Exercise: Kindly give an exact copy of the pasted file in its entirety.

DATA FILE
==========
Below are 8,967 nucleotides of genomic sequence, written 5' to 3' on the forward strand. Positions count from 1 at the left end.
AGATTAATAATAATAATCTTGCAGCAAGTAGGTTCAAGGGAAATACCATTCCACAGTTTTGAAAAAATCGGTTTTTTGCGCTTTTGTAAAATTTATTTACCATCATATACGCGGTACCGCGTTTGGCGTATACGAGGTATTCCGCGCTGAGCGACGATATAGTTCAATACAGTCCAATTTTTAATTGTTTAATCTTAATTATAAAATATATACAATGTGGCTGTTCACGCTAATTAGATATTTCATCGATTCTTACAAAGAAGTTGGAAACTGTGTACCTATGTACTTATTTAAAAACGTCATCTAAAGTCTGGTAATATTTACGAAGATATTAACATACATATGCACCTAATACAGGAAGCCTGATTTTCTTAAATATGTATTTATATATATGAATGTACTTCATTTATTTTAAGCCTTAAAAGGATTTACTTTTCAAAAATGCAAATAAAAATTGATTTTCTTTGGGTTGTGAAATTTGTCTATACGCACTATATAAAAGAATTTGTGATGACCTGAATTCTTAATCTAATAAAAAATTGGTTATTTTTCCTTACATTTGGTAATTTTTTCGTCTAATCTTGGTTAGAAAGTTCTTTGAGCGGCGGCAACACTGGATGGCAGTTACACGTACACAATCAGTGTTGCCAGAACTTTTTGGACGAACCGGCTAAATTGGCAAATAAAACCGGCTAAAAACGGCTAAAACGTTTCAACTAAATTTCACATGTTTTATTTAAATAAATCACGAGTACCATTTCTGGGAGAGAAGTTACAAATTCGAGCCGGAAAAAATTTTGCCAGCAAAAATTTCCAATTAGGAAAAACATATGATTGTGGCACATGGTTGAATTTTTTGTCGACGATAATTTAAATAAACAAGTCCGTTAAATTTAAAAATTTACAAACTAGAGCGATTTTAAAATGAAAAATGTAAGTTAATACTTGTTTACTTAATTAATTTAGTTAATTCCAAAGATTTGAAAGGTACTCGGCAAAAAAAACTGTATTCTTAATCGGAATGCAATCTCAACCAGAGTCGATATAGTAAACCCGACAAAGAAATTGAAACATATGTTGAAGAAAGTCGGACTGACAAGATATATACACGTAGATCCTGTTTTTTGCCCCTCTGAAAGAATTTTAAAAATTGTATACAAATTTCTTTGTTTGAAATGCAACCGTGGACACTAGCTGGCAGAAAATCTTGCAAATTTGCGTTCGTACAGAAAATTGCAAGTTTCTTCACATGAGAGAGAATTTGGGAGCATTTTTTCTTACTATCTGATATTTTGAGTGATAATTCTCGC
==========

Below are 8,967 nucleotides of genomic sequence, written 5' to 3' on the forward strand. Positions count from 1 at the left end.
AGATTAATAATAATAATCTTGCAGCAAGTAGGTTCAAGGGAAATACCATTCCACAGTTTTGAAAAAATCGGTTTTTTGCGCTTTTGTAAAATTTATTTACCATCATATACGCGGTACCGCGTTTGGCGTATACGAGGTATTCCGCGCTGAGCGACGATATAGTTCAATACAGTCCAATTTTTAATTGTTTAATCTTAATTATAAAATATATACAATGTGGCTGTTCACGCTAATTAGATATTTCATCGATTCTTACAAAGAAGTTGGAAACTGTGTACCTATGTACTTATTTAAAAACGTCATCTAAAGTCTGGTAATATTTACGAAGATATTAACATACATATGCACCTAATACAGGAAGCCTGATTTTCTTAAATATGTATTTATATATATGAATGTACTTCATTTATTTTAAGCCTTAAAAGGATTTACTTTTCAAAAATGCAAATAAAAATTGATTTTCTTTGGGTTGTGAAATTTGTCTATACGCACTATATAAAAGAATTTGTGATGACCTGAATTCTTAATCTAATAAAAAATTGGTTATTTTTCCTTACATTTGGTAATTTTTTCGTCTAATCTTGGTTAGAAAGTTCTTTGAGCGGCGGCAACACTGGATGGCAGTTACACGTACACAATCAGTGTTGCCAGAACTTTTTGGACGAACCGGCTAAATTGGCAAATAAAACCGGCTAAAAACGGCTAAAACGTTTCAACTAAATTTCACATGTTTTATTTAAATAAATCACGAGTACCATTTCTGGGAGAGAAGTTACAAATTCGAGCCGGAAAAAATTTTGCCAGCAAAAATTTCCAATTAGGAAAAACATATGATTGTGGCACATGGTTGAATTTTTTGTCGACGATAATTTAAATAAACAAGTCCGTTAAATTTAAAAATTTACAAACTAGAGCGATTTTAAAATGAAAAATGTAAGTTAATACTTGTTTACTTAATTAATTTAGTTAATTCCAAAGATTTGAAAGGTACTCGGCAAAAAAAACTGTATTCTTAATCGGAATGCAATCTCAACCAGAGTCGATATAGTAAACCCGACAAAGAAATTGAAACATATGTTGAAGAAAGTCGGACTGACAAGATATATACACGTAGATCCTGTTTTTTGCCCCTCTGAAAGAATTTTAAAAATTGTATACAAATTTCTTTGTTTGAAATGCAACCGTGGACACTAGCTGGCAGAAAATCTTGCAAATTTGCGTTCGTACAGAAAATTGCAAGTTTCTTCACATGAGAGAGAATTTGGGAGCATTTTTTCTTACTATCTGATATTTTGAGTGATAATTCTCGC